Saturday, September 08, 2018

11th Circuit Affirms Order To Remove Cross From Park, But Expresses Disagreement Precedent

In Kondrat'Yev v. City of Pensacola, (11th Cir., Sept. 7, 2018), a 3-judge panel of the 11th Circuit Court of Appeals, feeling bound by prior 11th Circuit and Supreme Court precedent, affirmed a Florida district court's Establishment Clause decision ordering Pensacola to remove a 34-foot Latin cross from a public park. Two judges each wrote lengthy concurring opinions explaining their disagreement with existing precedent. One of those judges, District Judge C. Ashley Royal sitting by designation on the case, wrote a 53-page concurrence that includes a long history of religious establishments.  Here is an excerpt from Judge Royal's interesting opinion:
[T]he history of the idea of the religious conscience was central to the history of religious freedom in early America and in Europe. But religious conscience was not understood as separate from religious action. It was not simply some psychological phenomenon or something that you had on your mind. Protestants and Catholics did not fight the Wars of Religion for almost 100 years because some religious image made them feel uncomfortable, unwelcome, or uneasy. Furthermore, in the 16th, 17th, and 18th centuries, men and women were not burned at the stake, beheaded, hung, flogged, banished, jailed, beaten, taxed, had their ears cropped, or were divested of their property or their rights as citizens because of their state of mind. It was because of their actions and because their actions arose out of their religious convictions. To counter dissidents’ religious actions, churches and governments imposed penalties, and that is what the Establishment Clause was designed to protect against.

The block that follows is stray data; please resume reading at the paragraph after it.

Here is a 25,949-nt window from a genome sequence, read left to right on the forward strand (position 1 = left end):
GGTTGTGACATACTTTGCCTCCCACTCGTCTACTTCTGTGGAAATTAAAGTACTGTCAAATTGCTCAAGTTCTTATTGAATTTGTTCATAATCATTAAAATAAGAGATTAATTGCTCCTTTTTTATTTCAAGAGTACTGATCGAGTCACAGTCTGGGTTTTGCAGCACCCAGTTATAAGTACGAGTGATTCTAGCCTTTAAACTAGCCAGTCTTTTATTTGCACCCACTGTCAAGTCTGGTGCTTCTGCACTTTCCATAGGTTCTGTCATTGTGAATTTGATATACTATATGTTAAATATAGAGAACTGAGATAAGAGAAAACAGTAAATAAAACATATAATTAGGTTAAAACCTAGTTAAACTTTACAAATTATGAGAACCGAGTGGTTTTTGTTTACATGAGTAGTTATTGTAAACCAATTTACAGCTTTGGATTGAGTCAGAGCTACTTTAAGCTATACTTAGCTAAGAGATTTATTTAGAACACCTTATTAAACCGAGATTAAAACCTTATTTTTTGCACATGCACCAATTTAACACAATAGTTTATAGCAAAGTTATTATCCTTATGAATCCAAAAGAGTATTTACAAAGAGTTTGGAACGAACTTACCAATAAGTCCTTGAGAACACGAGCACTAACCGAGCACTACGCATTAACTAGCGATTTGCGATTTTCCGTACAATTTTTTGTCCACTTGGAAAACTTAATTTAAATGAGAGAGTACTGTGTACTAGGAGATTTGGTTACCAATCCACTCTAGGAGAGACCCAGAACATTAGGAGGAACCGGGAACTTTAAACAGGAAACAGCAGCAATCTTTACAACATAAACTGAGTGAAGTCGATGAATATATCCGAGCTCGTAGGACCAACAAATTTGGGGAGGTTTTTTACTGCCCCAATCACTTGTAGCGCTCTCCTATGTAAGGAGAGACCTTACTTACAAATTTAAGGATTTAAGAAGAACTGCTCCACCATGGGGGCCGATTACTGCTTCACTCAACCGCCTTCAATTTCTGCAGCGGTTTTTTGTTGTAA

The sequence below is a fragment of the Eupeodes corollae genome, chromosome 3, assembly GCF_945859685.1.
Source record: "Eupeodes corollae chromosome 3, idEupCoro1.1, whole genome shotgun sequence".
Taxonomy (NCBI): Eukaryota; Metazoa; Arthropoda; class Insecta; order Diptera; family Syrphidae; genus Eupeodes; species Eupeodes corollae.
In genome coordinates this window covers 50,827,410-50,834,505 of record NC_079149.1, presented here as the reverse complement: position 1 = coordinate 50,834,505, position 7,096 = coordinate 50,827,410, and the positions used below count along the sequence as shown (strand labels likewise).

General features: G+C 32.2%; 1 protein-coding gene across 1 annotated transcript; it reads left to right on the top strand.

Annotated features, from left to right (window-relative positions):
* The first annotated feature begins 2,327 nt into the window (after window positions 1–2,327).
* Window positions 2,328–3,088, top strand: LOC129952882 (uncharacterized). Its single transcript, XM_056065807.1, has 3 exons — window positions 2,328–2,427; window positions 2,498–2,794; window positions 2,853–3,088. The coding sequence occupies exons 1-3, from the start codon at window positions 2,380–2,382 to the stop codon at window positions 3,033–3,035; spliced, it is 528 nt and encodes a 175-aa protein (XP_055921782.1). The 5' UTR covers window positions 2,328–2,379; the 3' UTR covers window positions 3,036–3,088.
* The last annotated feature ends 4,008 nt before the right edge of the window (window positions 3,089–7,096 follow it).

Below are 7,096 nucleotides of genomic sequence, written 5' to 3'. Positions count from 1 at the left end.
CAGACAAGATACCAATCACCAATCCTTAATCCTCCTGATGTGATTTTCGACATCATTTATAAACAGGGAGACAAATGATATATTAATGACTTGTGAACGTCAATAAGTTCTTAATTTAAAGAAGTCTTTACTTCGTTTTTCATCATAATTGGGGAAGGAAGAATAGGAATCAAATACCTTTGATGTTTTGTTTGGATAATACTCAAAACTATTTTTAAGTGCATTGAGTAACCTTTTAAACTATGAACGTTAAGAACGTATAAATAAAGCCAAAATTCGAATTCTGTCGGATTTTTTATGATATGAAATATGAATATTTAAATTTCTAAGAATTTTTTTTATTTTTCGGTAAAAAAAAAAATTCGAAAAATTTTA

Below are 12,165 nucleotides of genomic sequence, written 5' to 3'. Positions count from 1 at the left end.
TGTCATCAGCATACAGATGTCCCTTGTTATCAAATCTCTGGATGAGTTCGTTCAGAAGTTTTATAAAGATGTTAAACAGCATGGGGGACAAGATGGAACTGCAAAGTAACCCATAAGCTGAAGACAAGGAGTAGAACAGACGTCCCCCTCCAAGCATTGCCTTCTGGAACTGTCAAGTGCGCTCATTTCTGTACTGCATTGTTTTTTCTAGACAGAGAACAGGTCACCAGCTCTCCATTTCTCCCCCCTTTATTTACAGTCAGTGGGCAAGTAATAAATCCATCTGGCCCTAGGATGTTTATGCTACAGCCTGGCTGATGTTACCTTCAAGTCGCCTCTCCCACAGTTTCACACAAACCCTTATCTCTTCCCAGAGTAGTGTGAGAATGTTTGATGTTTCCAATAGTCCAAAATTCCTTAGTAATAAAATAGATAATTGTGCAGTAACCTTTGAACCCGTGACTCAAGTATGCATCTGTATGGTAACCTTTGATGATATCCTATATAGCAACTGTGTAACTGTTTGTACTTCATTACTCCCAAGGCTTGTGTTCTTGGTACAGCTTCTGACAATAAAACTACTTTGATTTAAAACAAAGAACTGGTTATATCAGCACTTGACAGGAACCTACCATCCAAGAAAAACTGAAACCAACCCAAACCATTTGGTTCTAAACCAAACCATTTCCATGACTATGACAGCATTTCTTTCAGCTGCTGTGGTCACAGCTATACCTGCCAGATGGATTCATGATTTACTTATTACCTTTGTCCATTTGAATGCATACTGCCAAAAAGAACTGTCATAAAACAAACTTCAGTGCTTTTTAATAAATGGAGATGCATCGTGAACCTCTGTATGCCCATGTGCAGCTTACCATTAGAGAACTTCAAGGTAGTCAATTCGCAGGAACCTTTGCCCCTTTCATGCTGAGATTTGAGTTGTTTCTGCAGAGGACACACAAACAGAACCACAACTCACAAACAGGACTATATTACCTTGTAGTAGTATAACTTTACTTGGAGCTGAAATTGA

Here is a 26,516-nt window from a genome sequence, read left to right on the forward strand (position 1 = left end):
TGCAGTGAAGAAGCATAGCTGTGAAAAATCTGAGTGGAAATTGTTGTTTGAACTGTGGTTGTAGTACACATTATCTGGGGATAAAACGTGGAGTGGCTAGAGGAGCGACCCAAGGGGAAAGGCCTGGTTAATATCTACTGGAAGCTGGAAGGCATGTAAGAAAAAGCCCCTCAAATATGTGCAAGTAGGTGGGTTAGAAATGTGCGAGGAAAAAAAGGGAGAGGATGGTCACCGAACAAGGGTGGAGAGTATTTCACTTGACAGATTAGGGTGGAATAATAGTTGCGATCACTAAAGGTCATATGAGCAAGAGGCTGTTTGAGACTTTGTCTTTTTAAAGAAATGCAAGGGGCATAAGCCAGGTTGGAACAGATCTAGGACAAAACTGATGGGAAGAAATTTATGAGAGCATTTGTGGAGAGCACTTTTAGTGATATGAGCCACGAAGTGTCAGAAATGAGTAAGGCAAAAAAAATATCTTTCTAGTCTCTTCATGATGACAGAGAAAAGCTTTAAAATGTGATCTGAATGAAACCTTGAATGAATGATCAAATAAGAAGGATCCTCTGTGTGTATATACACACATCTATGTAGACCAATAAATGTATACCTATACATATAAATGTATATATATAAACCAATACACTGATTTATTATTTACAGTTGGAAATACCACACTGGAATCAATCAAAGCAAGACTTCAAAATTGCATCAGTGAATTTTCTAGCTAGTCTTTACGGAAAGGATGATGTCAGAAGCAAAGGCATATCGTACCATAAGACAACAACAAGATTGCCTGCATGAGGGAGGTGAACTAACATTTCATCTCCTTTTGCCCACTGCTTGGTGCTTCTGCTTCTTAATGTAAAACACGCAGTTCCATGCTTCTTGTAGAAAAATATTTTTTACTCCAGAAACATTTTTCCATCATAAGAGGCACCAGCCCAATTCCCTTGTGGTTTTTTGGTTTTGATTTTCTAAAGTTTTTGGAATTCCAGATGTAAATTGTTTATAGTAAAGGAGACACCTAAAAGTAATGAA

You can listen to this march of horrors, abuse, cruelty, and death and recognize that it was not a walk in the park. And despite the fact that I am careful to avoid trite statements in my orders, all this case is about is a walk in the park.... Some courts have lost sight of why so many fought for so long at such great cost for religious freedom. It was not to protect people from looking at crosses in public parks. That demeans and debases the sacrifices of millions of people....